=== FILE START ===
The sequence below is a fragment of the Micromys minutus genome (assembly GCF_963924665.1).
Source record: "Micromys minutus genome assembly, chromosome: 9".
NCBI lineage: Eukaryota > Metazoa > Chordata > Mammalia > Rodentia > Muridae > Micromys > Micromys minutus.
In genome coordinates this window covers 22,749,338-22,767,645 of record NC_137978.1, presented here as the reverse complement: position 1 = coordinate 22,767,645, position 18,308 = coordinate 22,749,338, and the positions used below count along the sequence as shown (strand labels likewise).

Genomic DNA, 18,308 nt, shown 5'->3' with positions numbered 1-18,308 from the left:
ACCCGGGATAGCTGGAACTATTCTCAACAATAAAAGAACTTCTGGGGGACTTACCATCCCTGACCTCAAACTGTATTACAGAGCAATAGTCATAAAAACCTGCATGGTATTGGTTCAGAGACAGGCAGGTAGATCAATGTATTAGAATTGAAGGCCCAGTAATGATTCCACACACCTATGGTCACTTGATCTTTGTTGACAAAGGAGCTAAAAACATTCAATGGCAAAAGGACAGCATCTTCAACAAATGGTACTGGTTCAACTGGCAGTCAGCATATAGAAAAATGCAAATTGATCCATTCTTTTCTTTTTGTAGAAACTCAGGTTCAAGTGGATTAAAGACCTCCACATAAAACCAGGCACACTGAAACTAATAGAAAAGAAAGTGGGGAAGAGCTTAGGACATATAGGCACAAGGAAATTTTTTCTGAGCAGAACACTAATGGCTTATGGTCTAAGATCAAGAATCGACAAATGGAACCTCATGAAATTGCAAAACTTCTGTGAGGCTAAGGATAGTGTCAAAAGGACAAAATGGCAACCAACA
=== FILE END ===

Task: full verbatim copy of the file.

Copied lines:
The sequence below is a fragment of the Micromys minutus genome (assembly GCF_963924665.1).
Source record: "Micromys minutus genome assembly, chromosome: 9".
NCBI lineage: Eukaryota > Metazoa > Chordata > Mammalia > Rodentia > Muridae > Micromys > Micromys minutus.
In genome coordinates this window covers 22,749,338-22,767,645 of record NC_137978.1, presented here as the reverse complement: position 1 = coordinate 22,767,645, position 18,308 = coordinate 22,749,338, and the positions used below count along the sequence as shown (strand labels likewise).

Genomic DNA, 18,308 nt, shown 5'->3' with positions numbered 1-18,308 from the left:
ACCCGGGATAGCTGGAACTATTCTCAACAATAAAAGAACTTCTGGGGGACTTACCATCCCTGACCTCAAACTGTATTACAGAGCAATAGTCATAAAAACCTGCATGGTATTGGTTCAGAGACAGGCAGGTAGATCAATGTATTAGAATTGAAGGCCCAGTAATGATTCCACACACCTATGGTCACTTGATCTTTGTTGACAAAGGAGCTAAAAACATTCAATGGCAAAAGGACAGCATCTTCAACAAATGGTACTGGTTCAACTGGCAGTCAGCATATAGAAAAATGCAAATTGATCCATTCTTTTCTTTTTGTAGAAACTCAGGTTCAAGTGGATTAAAGACCTCCACATAAAACCAGGCACACTGAAACTAATAGAAAAGAAAGTGGGGAAGAGCTTAGGACATATAGGCACAAGGAAATTTTTTCTGAGCAGAACACTAATGGCTTATGGTCTAAGATCAAGAATCGACAAATGGAACCTCATGAAATTGCAAAACTTCTGTGAGGCTAAGGATAGTGTCAAAAGGACAAAATGGCAACCAACA